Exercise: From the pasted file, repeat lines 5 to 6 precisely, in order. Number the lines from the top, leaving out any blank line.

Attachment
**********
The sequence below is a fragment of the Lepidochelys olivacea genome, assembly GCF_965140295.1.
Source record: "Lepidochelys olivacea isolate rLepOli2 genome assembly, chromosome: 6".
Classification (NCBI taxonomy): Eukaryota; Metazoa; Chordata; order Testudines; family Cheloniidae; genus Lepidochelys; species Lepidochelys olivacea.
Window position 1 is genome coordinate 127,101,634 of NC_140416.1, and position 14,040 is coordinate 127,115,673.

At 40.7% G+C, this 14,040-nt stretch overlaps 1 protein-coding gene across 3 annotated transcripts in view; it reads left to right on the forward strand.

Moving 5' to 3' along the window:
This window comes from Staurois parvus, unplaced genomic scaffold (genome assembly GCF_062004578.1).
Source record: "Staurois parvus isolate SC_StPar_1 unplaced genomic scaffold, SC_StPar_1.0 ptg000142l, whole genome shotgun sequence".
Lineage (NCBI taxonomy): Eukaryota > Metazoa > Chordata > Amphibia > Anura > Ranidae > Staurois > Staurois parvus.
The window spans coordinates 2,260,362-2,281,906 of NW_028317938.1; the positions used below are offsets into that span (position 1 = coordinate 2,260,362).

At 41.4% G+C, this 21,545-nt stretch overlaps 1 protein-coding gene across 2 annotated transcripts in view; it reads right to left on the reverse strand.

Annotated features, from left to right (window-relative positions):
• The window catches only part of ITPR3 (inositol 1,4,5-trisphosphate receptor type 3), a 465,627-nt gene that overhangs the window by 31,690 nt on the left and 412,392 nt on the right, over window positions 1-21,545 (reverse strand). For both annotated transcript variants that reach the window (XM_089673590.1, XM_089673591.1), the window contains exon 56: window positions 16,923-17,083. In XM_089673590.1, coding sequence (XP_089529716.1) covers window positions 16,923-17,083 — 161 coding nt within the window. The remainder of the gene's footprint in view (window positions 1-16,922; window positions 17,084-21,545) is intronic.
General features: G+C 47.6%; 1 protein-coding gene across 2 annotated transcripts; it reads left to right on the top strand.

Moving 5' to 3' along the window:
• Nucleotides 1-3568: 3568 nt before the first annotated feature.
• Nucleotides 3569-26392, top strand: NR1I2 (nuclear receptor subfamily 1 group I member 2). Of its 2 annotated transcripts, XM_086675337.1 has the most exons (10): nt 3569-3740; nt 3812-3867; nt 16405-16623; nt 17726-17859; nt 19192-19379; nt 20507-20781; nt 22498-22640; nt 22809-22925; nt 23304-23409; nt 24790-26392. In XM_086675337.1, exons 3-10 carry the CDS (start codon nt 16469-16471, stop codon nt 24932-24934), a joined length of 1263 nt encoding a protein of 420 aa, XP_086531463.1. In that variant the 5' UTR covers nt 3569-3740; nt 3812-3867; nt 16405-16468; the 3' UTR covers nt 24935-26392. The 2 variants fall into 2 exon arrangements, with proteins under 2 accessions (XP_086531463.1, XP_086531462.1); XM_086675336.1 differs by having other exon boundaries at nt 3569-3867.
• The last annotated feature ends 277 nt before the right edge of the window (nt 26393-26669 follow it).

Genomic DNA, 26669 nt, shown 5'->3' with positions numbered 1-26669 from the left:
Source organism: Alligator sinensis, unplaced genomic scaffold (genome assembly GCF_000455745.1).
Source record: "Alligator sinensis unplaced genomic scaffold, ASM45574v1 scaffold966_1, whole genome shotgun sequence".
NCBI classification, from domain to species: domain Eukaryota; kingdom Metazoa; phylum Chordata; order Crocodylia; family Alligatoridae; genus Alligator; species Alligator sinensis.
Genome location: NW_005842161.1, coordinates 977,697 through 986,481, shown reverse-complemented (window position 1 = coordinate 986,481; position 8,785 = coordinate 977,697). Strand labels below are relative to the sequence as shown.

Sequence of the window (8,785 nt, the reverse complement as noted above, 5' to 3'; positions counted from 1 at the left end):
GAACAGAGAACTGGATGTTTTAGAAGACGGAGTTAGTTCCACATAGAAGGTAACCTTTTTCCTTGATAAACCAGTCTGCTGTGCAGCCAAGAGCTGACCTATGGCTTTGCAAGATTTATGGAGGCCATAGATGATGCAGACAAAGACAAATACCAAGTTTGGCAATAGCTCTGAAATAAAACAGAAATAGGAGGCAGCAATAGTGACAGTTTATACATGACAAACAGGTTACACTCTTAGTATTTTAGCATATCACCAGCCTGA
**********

At 40.7% G+C, this 14,040-nt stretch overlaps 1 protein-coding gene across 3 annotated transcripts in view; it reads left to right on the forward strand.

Moving 5' to 3' along the window: